It’s tempting to compare this book—and its main character, Lorraine—to Queen & Country by Greg Rucka, especially since both are published by Oni in black and white. And it wouldn’t be entirely unfair to do so, but The Coldest City is Tinker Tailor Soldier Spy to Queen & Country’s Kingsman. Both books, and both movies, are thoroughly enjoyable adventures centered on spy craft. But The Coldest City is subtler in many ways, more focused on the parts of the job that require long-term strategy and expert secrecy than the flasher punching and shooting bits.
Sam Hart’s art drives this distinction home. It’s stark and sometimes brutally minimalist, with stretches of black or white that take up most of the page, demanding the reader pay close attention to the detail that is provided. Tight panels that concentrate on faces and reflections abound, a trick that makes the book feel cinematic; a good thing as the film adaptation, staring Charlize Theron and James McAvoy, comes out in summer 2017.
The premise is good and the art is great, but the most compelling reason to check out The Coldest City is the ending. Even the best spy stories sometimes whiff the landing by making the root of the mystery too obvious to guess or too unclear to understand. Johnston masterfully draws the story to a height, tension and speed rising as the reader comes to see the whole of things, and then in a few short, stark pages drops the proverbial hammer on the readers. It’s brilliantly and subtly done, enough so that even a panel from the final page wouldn’t spoil anything. The prequel, The Coldest Winter, came out in December 2016, and none too soon for readers who want to know what will happen to Lorraine. [Caitlin Rosberg]
Over the last few years, Study Group has carved out a space for understated, visually rich, oblique serials, and Kate Lacour’s The Disciple (Study Group) is no different. Mystical goings on remain mysterious to the reader: a robed skeleton consumes bezoars and excretes entrails to the delight of a floating eye; a flying hand longs for another flying hand; a golem experiences a strange pleasure as it rips its flesh off. While Lacour may clarify or unify her narrative threads at a later point, they currently operate as dreamlike hooks, luring in their prey with oddly relatable scenes and beautifully drawn images. Watching as a behemoth pricks its flesh with a pin—digging it deeply and slowly separating its skin from its musculature—stirs something primal. Lacour creates a melodic, hypnotic repulsion that begs you to look away but simultaneously ensnares you.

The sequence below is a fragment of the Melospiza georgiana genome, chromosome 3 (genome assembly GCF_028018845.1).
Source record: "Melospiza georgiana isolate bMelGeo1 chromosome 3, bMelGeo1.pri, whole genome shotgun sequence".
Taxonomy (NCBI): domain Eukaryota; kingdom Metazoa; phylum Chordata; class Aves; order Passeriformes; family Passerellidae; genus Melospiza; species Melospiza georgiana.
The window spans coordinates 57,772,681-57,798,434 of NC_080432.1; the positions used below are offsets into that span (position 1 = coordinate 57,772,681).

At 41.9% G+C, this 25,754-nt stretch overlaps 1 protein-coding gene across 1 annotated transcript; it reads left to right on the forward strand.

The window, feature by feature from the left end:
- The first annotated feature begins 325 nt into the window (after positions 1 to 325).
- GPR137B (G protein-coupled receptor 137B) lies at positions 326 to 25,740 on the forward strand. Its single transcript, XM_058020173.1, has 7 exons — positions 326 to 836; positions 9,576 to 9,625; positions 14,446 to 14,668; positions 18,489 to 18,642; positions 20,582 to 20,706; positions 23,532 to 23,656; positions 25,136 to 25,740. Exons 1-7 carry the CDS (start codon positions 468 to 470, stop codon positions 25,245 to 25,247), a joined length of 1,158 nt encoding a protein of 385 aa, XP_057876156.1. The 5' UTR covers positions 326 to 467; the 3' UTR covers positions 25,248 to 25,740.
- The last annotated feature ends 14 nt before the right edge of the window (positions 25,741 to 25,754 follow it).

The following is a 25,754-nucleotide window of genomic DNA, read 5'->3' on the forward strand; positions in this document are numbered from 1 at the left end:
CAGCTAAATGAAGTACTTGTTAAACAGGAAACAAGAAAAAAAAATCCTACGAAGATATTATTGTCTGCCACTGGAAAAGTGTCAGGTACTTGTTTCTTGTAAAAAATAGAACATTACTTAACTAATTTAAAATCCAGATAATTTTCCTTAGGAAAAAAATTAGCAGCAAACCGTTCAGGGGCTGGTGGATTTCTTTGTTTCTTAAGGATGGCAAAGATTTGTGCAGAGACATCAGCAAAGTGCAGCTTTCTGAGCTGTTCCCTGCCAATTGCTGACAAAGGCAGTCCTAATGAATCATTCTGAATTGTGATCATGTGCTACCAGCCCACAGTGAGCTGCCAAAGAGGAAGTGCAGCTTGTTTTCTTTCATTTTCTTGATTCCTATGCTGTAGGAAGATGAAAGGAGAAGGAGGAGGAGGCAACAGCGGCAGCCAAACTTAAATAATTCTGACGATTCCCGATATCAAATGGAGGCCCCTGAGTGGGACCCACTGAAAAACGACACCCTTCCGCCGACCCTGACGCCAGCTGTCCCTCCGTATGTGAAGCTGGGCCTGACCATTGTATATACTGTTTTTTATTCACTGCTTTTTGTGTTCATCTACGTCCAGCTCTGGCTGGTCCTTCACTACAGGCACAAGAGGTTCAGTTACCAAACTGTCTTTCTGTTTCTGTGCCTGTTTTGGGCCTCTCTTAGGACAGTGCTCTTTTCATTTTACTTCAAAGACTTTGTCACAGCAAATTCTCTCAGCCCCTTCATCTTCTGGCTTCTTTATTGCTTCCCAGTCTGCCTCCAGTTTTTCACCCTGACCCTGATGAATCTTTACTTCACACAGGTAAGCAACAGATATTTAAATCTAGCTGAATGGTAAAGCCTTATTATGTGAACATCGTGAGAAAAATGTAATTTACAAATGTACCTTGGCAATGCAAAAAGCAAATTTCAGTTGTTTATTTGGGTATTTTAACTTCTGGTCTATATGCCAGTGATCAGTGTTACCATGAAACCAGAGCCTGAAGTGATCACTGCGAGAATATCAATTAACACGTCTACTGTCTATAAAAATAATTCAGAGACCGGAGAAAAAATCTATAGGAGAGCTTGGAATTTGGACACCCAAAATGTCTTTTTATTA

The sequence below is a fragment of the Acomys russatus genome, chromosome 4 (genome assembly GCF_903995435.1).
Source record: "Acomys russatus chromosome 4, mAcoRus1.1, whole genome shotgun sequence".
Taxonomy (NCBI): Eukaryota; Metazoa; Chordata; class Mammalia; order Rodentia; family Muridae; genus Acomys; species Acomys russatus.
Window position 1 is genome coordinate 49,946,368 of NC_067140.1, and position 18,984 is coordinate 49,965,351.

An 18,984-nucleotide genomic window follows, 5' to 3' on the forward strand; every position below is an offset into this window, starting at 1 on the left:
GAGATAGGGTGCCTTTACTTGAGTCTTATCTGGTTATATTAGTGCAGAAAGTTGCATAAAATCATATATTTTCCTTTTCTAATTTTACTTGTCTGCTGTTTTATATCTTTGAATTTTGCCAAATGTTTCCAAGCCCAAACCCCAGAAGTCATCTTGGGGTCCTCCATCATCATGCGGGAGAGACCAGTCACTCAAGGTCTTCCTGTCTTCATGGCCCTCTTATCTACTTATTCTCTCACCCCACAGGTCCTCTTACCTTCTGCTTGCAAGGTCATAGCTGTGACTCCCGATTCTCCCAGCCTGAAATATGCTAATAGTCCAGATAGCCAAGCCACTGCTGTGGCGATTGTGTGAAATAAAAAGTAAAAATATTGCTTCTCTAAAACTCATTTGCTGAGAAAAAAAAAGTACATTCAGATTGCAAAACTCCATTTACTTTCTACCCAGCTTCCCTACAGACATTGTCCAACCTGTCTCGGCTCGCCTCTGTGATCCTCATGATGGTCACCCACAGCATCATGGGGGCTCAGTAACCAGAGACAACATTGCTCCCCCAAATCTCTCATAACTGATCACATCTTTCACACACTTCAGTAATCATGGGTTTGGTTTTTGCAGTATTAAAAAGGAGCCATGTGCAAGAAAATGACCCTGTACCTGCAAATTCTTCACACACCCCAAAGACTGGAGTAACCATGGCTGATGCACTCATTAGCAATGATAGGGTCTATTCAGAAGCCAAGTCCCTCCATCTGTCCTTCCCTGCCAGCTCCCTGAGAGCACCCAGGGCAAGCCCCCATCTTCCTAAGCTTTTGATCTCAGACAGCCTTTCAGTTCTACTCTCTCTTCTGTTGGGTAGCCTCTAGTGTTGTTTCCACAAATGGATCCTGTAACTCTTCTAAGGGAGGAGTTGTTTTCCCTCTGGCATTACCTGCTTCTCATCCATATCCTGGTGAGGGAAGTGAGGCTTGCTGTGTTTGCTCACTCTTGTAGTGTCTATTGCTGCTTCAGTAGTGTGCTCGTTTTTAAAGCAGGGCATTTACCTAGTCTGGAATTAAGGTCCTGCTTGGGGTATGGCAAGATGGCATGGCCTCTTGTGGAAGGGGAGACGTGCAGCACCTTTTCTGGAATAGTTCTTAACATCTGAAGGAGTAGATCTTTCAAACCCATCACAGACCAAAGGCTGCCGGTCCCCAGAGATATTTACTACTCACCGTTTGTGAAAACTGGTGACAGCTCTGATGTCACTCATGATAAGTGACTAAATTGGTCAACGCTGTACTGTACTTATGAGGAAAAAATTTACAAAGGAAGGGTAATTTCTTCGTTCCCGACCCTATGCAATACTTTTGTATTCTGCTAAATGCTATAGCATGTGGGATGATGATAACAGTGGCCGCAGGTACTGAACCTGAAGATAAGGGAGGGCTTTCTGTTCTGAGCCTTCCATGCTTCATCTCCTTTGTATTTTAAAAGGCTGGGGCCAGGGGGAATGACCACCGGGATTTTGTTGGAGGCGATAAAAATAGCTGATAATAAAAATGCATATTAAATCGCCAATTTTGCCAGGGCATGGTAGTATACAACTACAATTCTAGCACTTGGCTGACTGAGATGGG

But Lacour’s haunting sequences would be nothing without her particular aesthetic sensibilities. Keeping mostly to some variation on a 2-by-4 grid, Lacour orients herself to, for lack of a better term, a wide aspect ratio. This gives her pages a significant horizontal berth, and she uses this layout to frequently bifurcate or trifurcate a space. In such sequences, a panel is a direct visual continuation of the previous one, creating an illusion of fluidity and movement, guiding the eye quickly from one image to the next. This is all part and parcel of Lacour’s overall aesthetic concern, which is a sense of immediacy, intimacy, and drawing herself and her work as closely as possible to her audience. She achieves this immediacy principally through her line and her coloring.
It’s clear that her inked lines are not ruled out. They waver, they are uneven, they move awkwardly in all different directions. They lack a certain mechanical precision, but her panels and pages are nonetheless striking, offering a distinct expressiveness. Her coloring similarly serves as a kind of connective tissue between herself and her audience, and her hand is present on every page in a tactile and tangible way. Her marks—sometimes appearing to be brushstrokes, other time those of a marker, and other times still, those of a pencil—are omnipresent, and they beautifully texture her pages. By not concealing her labor, Lacour makes the pages of The Disciple loud, personal, and humane—the unique product of her individual particularities and efforts.
These aesthetic details are particularly effective because of what Lacour chooses to draw—a figure set in the distance, their whole being appearing to shiver; two disembodied hands pushing toward one another, trying to breach the gutter between panels; the authorial gaze slowly, quietly drifting away from a decapitated golem. And it is with these visual choices that she is able to so effectively hook her audience. As she slowly unfolds her fantastical narrative, she offers readers an immediately satisfying experience that operates at some sub-articulate level. [Shea Hennum]